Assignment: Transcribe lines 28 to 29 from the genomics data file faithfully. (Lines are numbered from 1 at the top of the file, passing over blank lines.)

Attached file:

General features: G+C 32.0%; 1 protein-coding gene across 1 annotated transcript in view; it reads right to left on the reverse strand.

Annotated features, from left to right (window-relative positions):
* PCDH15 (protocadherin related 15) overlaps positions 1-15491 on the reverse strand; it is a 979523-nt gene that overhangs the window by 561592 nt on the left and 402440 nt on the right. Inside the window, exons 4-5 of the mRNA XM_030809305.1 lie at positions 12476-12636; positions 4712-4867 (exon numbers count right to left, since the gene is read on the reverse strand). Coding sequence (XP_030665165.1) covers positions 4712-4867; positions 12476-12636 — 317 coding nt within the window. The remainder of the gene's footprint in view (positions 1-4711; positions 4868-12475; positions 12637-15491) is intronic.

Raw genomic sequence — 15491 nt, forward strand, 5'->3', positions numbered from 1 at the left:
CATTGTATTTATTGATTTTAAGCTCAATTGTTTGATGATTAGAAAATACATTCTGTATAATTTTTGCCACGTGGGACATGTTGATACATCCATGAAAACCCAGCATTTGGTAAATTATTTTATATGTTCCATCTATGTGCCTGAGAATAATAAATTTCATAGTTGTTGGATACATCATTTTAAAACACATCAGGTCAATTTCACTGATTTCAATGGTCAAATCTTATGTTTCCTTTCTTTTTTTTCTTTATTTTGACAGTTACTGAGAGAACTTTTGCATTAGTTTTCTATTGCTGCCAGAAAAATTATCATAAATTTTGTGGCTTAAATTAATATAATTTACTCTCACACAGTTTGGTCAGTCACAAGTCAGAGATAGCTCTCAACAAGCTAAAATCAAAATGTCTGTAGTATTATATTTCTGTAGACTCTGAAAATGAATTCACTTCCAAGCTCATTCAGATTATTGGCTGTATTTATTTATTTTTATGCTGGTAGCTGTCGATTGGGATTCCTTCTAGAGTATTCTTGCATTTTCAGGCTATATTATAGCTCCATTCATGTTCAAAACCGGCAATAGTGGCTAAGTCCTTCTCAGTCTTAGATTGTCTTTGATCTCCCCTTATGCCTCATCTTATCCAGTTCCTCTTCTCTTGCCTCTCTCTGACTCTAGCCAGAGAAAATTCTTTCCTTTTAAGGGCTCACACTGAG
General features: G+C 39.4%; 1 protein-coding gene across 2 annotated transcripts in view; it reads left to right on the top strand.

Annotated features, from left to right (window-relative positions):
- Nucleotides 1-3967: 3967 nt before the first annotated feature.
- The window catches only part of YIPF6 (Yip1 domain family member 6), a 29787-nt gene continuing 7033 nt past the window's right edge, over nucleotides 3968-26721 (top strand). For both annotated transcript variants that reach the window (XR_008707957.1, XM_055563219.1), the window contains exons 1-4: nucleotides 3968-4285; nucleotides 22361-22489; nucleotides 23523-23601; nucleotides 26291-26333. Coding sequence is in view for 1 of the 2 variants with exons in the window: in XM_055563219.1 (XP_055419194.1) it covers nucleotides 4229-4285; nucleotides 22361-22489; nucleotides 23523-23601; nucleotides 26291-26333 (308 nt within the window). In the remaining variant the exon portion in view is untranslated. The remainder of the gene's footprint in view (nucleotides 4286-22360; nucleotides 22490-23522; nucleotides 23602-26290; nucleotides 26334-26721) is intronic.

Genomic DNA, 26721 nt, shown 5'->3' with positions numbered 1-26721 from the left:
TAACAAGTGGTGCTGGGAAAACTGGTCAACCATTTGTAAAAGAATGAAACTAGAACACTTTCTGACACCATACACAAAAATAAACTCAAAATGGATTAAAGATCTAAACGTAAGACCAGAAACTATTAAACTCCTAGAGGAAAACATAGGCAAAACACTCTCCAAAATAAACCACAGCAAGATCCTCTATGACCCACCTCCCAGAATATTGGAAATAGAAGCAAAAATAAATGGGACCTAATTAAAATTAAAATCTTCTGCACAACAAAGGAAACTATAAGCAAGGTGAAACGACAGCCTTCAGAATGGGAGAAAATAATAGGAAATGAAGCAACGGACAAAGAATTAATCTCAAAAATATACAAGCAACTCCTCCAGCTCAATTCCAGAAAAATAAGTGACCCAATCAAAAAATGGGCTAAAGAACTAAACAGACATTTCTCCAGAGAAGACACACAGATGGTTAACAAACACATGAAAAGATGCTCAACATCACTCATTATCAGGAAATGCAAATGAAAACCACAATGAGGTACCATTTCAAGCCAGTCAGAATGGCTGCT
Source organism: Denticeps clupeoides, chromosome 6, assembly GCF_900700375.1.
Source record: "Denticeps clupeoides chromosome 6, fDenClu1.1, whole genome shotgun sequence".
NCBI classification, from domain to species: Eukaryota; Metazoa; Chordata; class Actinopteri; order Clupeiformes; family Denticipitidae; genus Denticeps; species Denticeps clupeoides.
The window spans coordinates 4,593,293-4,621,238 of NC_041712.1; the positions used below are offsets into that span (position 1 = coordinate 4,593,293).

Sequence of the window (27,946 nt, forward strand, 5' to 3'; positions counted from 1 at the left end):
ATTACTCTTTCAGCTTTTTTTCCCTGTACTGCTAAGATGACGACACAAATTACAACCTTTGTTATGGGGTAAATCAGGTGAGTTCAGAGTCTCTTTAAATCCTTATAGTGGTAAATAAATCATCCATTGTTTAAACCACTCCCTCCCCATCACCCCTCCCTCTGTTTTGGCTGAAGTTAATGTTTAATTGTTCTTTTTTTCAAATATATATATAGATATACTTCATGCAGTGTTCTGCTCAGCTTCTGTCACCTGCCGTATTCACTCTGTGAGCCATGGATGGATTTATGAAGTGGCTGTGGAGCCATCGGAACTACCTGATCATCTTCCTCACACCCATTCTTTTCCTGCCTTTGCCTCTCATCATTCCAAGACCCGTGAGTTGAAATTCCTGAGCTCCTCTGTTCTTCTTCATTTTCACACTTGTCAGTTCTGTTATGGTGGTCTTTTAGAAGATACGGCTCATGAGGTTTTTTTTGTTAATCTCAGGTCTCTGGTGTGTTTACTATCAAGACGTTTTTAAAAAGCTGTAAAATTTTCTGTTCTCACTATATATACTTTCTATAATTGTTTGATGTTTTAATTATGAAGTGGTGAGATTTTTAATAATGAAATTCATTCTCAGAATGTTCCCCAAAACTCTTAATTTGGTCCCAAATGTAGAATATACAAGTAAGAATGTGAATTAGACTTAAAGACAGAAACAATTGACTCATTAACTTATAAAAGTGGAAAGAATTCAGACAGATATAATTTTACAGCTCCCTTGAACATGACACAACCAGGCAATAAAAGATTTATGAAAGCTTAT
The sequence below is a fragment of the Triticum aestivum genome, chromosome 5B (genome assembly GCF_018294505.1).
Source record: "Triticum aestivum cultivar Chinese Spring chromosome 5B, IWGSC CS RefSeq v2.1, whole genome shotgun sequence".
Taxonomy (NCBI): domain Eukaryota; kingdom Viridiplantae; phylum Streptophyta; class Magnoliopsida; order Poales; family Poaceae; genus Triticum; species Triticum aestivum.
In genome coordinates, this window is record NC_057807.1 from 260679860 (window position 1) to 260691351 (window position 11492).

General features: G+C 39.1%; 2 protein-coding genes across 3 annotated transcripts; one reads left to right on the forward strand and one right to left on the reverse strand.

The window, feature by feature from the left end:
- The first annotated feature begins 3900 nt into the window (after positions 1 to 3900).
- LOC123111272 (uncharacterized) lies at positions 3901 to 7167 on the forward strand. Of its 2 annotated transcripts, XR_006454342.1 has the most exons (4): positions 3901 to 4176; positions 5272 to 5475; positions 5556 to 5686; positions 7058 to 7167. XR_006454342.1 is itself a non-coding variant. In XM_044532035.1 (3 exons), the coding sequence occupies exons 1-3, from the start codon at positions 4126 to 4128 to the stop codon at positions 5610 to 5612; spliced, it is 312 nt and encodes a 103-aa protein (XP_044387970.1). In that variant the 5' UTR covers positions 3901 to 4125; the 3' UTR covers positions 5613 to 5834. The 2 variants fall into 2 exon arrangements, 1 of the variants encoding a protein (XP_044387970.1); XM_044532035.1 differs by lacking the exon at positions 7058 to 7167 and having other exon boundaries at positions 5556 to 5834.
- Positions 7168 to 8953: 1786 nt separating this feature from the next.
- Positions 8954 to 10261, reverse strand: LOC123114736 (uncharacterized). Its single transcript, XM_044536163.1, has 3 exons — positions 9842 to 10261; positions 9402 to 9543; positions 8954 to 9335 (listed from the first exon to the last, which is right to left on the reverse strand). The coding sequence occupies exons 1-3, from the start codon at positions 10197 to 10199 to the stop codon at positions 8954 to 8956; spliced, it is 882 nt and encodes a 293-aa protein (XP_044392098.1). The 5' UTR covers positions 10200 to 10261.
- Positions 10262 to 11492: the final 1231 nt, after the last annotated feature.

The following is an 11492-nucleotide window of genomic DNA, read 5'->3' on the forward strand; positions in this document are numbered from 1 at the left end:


- Positions 10262 to 11492: the final 1231 nt, after the last annotated feature.

The following is an 11492-nucleotide window of genomic DNA, read 5'->3' on the forward strand; positions in this document are numbered from 1 at the left end: